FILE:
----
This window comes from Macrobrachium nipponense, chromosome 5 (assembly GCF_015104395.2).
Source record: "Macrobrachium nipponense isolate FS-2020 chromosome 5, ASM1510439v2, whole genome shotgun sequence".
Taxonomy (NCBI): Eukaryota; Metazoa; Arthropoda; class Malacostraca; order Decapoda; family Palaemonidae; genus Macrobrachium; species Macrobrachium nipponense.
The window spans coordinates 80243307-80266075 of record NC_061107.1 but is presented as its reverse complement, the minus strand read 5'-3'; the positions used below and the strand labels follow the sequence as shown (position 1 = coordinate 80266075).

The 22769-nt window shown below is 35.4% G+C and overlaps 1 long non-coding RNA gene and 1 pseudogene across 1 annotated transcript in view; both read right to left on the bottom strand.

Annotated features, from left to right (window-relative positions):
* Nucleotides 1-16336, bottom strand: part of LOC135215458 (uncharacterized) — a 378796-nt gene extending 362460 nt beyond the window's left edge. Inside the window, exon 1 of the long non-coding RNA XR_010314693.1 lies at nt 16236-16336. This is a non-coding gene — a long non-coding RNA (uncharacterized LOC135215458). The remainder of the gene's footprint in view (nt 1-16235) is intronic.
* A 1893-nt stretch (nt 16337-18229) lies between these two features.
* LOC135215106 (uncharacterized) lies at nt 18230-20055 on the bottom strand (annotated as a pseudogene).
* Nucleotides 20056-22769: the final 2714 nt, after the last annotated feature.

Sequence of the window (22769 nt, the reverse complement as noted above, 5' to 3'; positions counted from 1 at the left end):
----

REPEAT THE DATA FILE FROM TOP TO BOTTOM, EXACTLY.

This window comes from Macrobrachium nipponense, chromosome 5 (assembly GCF_015104395.2).
Source record: "Macrobrachium nipponense isolate FS-2020 chromosome 5, ASM1510439v2, whole genome shotgun sequence".
Taxonomy (NCBI): Eukaryota; Metazoa; Arthropoda; class Malacostraca; order Decapoda; family Palaemonidae; genus Macrobrachium; species Macrobrachium nipponense.
The window spans coordinates 80243307-80266075 of record NC_061107.1 but is presented as its reverse complement, the minus strand read 5'-3'; the positions used below and the strand labels follow the sequence as shown (position 1 = coordinate 80266075).

The 22769-nt window shown below is 35.4% G+C and overlaps 1 long non-coding RNA gene and 1 pseudogene across 1 annotated transcript in view; both read right to left on the bottom strand.

Annotated features, from left to right (window-relative positions):
* Nucleotides 1-16336, bottom strand: part of LOC135215458 (uncharacterized) — a 378796-nt gene extending 362460 nt beyond the window's left edge. Inside the window, exon 1 of the long non-coding RNA XR_010314693.1 lies at nt 16236-16336. This is a non-coding gene — a long non-coding RNA (uncharacterized LOC135215458). The remainder of the gene's footprint in view (nt 1-16235) is intronic.
* A 1893-nt stretch (nt 16337-18229) lies between these two features.
* LOC135215106 (uncharacterized) lies at nt 18230-20055 on the bottom strand (annotated as a pseudogene).
* Nucleotides 20056-22769: the final 2714 nt, after the last annotated feature.

Sequence of the window (22769 nt, the reverse complement as noted above, 5' to 3'; positions counted from 1 at the left end):